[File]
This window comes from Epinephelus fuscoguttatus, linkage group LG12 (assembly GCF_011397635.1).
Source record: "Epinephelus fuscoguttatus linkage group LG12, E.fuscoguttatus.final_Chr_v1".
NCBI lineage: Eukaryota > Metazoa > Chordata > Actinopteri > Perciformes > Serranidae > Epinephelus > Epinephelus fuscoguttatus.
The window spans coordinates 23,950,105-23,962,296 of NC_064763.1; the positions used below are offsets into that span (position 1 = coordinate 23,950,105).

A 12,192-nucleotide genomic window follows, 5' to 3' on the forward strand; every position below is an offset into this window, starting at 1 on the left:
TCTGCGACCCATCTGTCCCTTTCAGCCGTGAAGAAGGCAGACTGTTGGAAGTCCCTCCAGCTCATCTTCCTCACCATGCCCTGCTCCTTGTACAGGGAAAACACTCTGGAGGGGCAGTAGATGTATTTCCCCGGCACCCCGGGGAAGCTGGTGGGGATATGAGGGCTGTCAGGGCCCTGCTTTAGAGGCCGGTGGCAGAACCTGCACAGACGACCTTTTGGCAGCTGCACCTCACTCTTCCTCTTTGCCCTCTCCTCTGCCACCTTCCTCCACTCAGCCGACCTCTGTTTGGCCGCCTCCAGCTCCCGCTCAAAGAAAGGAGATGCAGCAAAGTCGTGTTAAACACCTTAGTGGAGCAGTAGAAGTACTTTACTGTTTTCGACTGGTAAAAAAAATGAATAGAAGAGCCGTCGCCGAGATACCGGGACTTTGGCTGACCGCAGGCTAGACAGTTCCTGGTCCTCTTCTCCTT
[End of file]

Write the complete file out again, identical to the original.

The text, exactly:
This window comes from Epinephelus fuscoguttatus, linkage group LG12 (assembly GCF_011397635.1).
Source record: "Epinephelus fuscoguttatus linkage group LG12, E.fuscoguttatus.final_Chr_v1".
NCBI lineage: Eukaryota > Metazoa > Chordata > Actinopteri > Perciformes > Serranidae > Epinephelus > Epinephelus fuscoguttatus.
The window spans coordinates 23,950,105-23,962,296 of NC_064763.1; the positions used below are offsets into that span (position 1 = coordinate 23,950,105).

A 12,192-nucleotide genomic window follows, 5' to 3' on the forward strand; every position below is an offset into this window, starting at 1 on the left:
TCTGCGACCCATCTGTCCCTTTCAGCCGTGAAGAAGGCAGACTGTTGGAAGTCCCTCCAGCTCATCTTCCTCACCATGCCCTGCTCCTTGTACAGGGAAAACACTCTGGAGGGGCAGTAGATGTATTTCCCCGGCACCCCGGGGAAGCTGGTGGGGATATGAGGGCTGTCAGGGCCCTGCTTTAGAGGCCGGTGGCAGAACCTGCACAGACGACCTTTTGGCAGCTGCACCTCACTCTTCCTCTTTGCCCTCTCCTCTGCCACCTTCCTCCACTCAGCCGACCTCTGTTTGGCCGCCTCCAGCTCCCGCTCAAAGAAAGGAGATGCAGCAAAGTCGTGTTAAACACCTTAGTGGAGCAGTAGAAGTACTTTACTGTTTTCGACTGGTAAAAAAAATGAATAGAAGAGCCGTCGCCGAGATACCGGGACTTTGGCTGACCGCAGGCTAGACAGTTCCTGGTCCTCTTCTCCTT